The Chicago City Council passed a historic ordinance Wednesday that would prohibit city agencies from working with any bank that has made predatory loans or has any connection to such lenders.
Under the law, the 27 Chicago banks that accept municipal fund deposits, and the other financial institutions that have city contracts, must prove that they do not fund predatory loans either directly or indirectly.
The law defines a predatory loan as one with an interest rate 5 percentage points or more than the yield on U.S. Treasury securities or points and fees that exceed 6% of the total loan amount. A predatory lender, by the council's definition, is an institution that has made 25 such loans within the last year or whose predatory loans made up 5% of its portfolio.
The city will review past loans to determine if the financial institutions have engaged in predatory lending. The banks - ranging from $604.7 billion-asset Bank of America Corp. to $48 million-asset Community Bank of Lawndale -must pledge in writing that they will not take part in predatory lending. Chicago will work with no institution failing to meet these criteria.
The law is the first in the country aimed specifically at banks linked to predatory mortgage lenders. Its passage comes after five months of negotiations with the banking industry - which wanted to narrow the predatory lending guidelines defined by the council - and community groups that argued that the new guidelines are weak.
The ordinance was introduced in March 1999, and since then Mayor Richard M. Daley has backed it, blaming predatory loans for a rise in foreclosures and, by extension, in crime in and around vacant lots that can result from foreclosures.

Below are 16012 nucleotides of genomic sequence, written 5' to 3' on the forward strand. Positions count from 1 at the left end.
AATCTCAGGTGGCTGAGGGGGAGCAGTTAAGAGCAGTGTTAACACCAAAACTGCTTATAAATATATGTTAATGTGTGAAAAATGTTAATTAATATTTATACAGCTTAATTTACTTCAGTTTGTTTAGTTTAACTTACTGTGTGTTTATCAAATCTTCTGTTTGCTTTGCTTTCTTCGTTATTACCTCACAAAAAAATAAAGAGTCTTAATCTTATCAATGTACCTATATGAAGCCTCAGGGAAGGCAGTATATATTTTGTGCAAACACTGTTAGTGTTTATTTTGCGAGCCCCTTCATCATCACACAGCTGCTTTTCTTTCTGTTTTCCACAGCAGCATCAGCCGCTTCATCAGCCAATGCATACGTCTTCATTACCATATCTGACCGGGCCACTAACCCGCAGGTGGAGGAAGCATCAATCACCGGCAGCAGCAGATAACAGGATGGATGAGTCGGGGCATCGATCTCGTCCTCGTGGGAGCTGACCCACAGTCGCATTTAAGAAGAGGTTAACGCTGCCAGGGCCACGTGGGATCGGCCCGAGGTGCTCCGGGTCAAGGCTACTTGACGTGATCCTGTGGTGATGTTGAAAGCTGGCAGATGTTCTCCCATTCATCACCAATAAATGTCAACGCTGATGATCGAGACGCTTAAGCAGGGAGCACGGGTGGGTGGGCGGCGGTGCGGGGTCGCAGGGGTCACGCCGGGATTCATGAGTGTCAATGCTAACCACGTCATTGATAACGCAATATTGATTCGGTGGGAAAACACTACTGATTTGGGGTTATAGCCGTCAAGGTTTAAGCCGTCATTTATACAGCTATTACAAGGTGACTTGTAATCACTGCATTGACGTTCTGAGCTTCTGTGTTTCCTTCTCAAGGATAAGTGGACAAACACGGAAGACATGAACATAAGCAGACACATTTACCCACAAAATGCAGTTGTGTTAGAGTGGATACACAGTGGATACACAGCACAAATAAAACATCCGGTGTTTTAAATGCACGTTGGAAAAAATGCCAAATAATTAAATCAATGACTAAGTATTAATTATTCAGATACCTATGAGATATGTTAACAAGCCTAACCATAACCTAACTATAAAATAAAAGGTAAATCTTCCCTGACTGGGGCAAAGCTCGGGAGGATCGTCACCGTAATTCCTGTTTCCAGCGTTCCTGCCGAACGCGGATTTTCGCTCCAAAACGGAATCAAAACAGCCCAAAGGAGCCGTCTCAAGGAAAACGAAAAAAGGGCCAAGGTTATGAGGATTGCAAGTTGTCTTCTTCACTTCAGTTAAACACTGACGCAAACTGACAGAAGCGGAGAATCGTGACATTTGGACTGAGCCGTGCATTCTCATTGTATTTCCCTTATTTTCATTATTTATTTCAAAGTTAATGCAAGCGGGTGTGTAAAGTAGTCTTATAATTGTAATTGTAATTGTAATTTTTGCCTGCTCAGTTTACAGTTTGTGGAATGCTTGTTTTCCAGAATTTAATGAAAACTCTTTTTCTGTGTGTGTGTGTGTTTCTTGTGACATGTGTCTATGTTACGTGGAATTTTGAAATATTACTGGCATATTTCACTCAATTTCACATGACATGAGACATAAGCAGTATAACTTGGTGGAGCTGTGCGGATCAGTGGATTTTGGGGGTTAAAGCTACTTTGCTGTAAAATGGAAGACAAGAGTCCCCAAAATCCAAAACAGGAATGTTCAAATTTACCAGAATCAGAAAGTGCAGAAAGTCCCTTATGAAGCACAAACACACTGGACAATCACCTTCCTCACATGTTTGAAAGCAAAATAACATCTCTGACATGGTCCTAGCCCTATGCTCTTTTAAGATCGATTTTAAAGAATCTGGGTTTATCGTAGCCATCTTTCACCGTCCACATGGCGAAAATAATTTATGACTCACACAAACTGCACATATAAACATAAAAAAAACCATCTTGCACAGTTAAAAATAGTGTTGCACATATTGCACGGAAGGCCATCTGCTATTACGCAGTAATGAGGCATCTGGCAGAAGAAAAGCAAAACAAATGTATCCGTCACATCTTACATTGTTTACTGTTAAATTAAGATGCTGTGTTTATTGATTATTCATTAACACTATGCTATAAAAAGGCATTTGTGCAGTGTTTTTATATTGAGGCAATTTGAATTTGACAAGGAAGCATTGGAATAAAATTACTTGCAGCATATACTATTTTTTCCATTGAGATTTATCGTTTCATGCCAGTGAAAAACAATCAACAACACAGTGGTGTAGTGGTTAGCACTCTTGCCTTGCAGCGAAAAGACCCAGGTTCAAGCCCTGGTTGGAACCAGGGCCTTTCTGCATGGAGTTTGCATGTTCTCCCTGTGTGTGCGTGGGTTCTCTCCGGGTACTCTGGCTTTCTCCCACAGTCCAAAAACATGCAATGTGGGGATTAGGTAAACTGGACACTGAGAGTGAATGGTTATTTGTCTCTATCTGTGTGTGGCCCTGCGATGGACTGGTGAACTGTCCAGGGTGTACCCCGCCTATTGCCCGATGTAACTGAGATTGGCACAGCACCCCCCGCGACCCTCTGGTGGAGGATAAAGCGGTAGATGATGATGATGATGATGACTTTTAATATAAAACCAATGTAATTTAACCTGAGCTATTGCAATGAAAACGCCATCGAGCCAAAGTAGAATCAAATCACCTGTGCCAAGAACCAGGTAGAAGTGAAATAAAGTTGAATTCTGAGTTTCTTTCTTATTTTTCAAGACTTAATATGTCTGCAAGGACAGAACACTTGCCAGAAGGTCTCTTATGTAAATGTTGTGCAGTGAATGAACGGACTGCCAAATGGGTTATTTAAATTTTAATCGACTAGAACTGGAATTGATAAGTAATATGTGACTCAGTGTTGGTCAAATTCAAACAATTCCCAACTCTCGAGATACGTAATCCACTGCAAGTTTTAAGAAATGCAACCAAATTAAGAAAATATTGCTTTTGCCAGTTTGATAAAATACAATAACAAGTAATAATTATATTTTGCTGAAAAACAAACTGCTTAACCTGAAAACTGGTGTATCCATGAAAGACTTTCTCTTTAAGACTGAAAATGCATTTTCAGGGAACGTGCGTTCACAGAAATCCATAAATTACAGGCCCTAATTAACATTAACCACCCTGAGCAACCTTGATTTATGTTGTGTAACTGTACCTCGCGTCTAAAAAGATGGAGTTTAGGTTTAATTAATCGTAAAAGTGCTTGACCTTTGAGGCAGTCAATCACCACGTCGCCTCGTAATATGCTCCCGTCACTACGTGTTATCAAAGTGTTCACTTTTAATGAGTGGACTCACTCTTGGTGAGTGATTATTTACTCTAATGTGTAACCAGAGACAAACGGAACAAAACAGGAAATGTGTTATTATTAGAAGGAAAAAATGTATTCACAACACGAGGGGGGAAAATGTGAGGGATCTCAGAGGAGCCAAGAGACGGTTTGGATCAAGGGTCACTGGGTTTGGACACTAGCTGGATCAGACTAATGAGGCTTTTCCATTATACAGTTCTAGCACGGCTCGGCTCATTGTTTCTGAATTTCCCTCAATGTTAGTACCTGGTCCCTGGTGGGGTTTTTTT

Mr. Daley and other city officials said they hope the ordinance will greatly reduce the amount of mortgage lenders that target poor families and elderly people with exorbitant interest rates and fees.
Though the city council was unanimous in supporting the ordinance - the vote was 47-0 - some community groups were upset with the final version, arguing that lobbying from Citigroup and other companies took the teeth out of the ordinance. Among many changes, the council deleted sections that prohibited all balloon payments and any prepayment penalties, and changed the points and fees criterion: A loan now is considered predatory if points and fees are 6% of the loan amount, instead of 4%.
Even with these banking-friendly changes, Jeff Rodman, executive vice president of the Illinois Bankers Association, said the ordinance puts arbitrary restrictions on banks that may have issued predatory loans through its subsidiaries or recent acquisitions.
Mr. Rodman added that his group wants to work with the city to prohibit predatory lending. But he said he does not agree with the city's guidelines, which do not acknowledge legitimate subprime lending practices that are grouped under the law's definition of predatory lending.
"It will be very difficult for banks to work with the city and maintain a relationship with the city and still continue to give credit to prime and subprime borrowers," Mr. Rodman said. An example of a company that might have such a problem, he noted, is Bank of America, which owns the subprime lender Equicredit Corp. of America.
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